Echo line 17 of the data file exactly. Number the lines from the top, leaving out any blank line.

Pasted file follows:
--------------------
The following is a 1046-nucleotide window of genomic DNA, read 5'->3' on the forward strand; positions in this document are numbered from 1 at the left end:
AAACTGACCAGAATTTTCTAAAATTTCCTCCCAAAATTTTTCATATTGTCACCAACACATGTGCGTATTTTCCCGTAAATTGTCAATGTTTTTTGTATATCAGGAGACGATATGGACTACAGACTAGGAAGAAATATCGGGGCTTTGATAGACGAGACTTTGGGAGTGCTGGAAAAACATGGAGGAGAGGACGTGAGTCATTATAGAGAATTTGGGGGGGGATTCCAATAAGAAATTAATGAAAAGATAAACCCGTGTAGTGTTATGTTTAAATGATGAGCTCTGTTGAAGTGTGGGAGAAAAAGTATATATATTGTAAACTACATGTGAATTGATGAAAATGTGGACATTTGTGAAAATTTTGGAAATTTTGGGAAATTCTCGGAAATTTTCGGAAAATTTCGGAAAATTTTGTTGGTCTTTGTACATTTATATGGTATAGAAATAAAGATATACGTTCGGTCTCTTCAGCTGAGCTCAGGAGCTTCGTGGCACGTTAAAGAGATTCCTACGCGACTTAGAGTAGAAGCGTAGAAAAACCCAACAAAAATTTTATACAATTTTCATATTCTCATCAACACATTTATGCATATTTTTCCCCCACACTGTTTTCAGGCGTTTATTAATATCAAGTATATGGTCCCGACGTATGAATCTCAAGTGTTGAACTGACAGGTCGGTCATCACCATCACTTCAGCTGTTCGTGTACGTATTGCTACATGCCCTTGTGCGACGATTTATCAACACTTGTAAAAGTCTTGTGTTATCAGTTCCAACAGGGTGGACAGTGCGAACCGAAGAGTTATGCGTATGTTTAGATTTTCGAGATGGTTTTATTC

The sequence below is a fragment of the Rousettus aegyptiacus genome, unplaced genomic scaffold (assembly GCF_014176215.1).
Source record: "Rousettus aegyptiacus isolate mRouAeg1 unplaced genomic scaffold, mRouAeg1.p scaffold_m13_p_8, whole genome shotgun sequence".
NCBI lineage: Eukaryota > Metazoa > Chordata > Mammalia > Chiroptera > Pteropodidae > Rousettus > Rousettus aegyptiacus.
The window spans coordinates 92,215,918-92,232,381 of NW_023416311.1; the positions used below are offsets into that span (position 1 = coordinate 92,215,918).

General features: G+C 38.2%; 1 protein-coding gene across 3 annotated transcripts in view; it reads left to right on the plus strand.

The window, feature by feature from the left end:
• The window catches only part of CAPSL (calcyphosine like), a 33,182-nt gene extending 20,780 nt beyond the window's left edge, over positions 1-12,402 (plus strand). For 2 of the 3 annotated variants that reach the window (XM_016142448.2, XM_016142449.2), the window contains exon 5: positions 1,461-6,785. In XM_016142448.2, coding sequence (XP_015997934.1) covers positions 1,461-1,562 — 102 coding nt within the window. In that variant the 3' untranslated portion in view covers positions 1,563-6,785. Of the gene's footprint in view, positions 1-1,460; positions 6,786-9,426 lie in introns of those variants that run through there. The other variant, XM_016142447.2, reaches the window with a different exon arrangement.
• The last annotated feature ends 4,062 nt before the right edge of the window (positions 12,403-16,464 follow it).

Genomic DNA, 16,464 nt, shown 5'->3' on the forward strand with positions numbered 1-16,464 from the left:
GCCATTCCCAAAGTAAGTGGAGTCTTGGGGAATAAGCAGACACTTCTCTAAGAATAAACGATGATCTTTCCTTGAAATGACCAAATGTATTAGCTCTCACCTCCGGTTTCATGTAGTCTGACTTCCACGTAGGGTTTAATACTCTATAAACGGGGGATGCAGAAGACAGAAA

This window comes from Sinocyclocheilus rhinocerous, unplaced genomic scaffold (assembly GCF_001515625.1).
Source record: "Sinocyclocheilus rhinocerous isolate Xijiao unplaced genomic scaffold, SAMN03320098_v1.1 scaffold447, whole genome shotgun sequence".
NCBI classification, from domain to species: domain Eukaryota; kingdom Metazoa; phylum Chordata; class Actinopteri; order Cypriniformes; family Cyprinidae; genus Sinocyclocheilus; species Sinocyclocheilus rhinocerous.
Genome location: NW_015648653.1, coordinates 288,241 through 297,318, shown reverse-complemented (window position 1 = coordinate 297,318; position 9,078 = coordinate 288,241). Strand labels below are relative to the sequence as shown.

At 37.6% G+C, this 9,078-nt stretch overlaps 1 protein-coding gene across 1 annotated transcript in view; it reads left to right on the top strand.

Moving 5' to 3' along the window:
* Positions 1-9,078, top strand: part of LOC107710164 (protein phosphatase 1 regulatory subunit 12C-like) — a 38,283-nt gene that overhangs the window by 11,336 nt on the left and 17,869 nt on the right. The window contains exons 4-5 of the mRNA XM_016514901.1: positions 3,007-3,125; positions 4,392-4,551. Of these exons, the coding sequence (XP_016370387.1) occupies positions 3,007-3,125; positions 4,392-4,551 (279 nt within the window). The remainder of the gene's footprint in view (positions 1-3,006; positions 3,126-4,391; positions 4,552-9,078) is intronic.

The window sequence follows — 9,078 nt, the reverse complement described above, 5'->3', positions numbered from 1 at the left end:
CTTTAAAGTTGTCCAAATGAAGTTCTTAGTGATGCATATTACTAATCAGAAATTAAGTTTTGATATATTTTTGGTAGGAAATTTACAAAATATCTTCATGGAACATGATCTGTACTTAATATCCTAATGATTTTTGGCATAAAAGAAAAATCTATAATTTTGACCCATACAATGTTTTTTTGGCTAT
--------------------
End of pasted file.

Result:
At 37.6% G+C, this 9,078-nt stretch overlaps 1 protein-coding gene across 1 annotated transcript in view; it reads left to right on the top strand.